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Volume 11, Pages 2011-2019
Review Article

The Role of CD40/CD40 Ligand Interactions in Bone Marrow Granulopoiesis

1Department of Hematology, University of Crete School of Medicine, P.O. Box 1352, 71110 Heraklion, Crete, Greece
2Graduate Program “Molecular Basis of Human Disease”, University of Crete School of Medicine, 71003 Heraklion, Greece

Received 29 August 2011; Accepted 5 October 2011

Academic Editor: Marco Antonio Cassatella

Copyright © 2011 Irene Mavroudi and Helen A. Papadaki. This is an open access article distributed under the Creative Commons Attribution License, which permits unrestricted use, distribution, and reproduction in any medium, provided the original work is properly cited.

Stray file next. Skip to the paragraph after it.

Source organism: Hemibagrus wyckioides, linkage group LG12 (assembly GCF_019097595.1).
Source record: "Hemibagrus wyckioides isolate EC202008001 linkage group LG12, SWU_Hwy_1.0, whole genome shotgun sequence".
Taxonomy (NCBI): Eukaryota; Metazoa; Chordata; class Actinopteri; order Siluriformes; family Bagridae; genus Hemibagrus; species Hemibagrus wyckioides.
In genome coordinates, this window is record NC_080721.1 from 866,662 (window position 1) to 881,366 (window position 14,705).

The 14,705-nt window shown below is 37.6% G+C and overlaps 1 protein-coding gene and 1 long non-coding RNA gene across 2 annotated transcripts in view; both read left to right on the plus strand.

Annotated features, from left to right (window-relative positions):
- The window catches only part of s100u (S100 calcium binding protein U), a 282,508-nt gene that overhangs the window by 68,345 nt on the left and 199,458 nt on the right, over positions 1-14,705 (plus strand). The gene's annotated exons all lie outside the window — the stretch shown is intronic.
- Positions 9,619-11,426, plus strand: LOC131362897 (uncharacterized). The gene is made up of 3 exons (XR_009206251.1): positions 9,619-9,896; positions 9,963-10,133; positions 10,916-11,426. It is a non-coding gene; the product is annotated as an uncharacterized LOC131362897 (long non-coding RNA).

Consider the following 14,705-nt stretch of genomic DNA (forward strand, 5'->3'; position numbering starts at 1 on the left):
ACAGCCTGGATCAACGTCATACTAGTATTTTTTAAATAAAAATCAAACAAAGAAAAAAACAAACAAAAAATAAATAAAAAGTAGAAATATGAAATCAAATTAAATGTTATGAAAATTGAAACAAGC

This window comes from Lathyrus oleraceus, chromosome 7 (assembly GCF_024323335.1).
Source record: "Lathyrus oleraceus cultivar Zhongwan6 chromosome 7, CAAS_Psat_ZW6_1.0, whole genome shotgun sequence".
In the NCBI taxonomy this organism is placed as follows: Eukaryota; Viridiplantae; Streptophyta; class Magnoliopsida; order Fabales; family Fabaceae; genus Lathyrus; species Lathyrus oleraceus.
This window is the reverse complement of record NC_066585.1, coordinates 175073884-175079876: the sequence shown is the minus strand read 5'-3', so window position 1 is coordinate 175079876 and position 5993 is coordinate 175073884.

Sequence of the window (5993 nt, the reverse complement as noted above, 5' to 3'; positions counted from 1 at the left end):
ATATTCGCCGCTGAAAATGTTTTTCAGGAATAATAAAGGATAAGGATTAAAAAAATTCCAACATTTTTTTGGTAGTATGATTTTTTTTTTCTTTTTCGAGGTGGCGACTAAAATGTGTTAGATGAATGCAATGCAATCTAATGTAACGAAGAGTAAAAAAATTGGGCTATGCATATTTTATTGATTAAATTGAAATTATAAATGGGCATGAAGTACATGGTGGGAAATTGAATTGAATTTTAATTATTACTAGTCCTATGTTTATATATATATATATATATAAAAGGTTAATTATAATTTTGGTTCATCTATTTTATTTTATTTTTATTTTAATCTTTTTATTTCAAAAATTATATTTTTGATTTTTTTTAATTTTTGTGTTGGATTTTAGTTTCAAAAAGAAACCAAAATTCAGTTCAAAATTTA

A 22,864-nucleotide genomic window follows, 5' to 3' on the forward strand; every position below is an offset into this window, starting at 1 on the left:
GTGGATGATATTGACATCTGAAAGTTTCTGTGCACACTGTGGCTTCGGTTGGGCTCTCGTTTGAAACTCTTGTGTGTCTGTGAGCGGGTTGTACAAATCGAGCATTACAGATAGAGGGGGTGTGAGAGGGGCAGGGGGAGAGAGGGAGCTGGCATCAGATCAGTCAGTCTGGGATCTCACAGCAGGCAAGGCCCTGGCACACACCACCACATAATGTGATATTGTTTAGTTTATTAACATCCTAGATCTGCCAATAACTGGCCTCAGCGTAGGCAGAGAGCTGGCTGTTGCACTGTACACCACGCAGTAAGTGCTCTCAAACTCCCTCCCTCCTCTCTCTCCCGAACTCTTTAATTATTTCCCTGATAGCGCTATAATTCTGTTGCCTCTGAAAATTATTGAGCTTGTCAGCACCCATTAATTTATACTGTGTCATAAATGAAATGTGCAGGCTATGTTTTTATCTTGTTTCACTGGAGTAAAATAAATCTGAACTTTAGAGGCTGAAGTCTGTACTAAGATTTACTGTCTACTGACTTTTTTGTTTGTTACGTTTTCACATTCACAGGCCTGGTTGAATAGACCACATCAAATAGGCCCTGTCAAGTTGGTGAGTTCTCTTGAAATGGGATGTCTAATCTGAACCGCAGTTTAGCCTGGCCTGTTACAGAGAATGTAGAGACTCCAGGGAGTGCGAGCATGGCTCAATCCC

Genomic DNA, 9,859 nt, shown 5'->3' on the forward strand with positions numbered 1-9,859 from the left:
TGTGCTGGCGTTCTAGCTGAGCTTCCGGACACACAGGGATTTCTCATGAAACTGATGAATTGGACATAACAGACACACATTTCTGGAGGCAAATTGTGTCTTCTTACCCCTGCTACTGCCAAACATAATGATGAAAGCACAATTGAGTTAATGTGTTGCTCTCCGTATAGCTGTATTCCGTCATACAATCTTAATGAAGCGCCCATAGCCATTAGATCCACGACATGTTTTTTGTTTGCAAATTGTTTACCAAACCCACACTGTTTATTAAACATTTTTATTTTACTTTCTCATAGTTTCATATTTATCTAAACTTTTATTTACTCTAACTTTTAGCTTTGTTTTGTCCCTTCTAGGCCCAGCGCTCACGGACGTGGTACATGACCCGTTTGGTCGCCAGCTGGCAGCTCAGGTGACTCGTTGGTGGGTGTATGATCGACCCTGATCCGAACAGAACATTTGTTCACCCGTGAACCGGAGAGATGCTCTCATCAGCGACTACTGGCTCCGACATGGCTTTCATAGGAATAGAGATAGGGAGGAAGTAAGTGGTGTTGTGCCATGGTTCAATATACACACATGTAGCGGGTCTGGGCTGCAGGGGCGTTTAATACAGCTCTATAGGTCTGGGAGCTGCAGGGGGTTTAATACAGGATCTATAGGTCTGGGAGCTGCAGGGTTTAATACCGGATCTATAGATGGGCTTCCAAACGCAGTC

The CD40 ligand (CD40L) and CD40 are two molecules belonging to the TNF/TNF receptor superfamily, and their role in adaptive immune system has widely been explored. However, the wide range of expression of these molecules on hematopoietic as well as nonhematopoietic cells has revealed multiple functions of the CD40/CD40L interactions on different cell types and processes such as granulopoiesis. CD40 triggering on stromal cells has been documented to enhance the expression of granulopoiesis growth factors such as granulocyte-colony-stimulating factor (G-CSF) and granulocyte/monocyte-colony-stimulating factor (GM-CSF), and upon disruption of the CD40/CD40L-signaling pathway, as in the case of X-linked hyperimmunoglobulin M (IgM) syndrome (XHIGM), it can lead to neutropenia. In chronic idiopathic neutropenia (CIN) of adults, however, under the influence of an inflammatory microenvironment, CD40L plays a role in granulocytic progenitor cell depletion, providing thus a pathogenetic cause of CIN.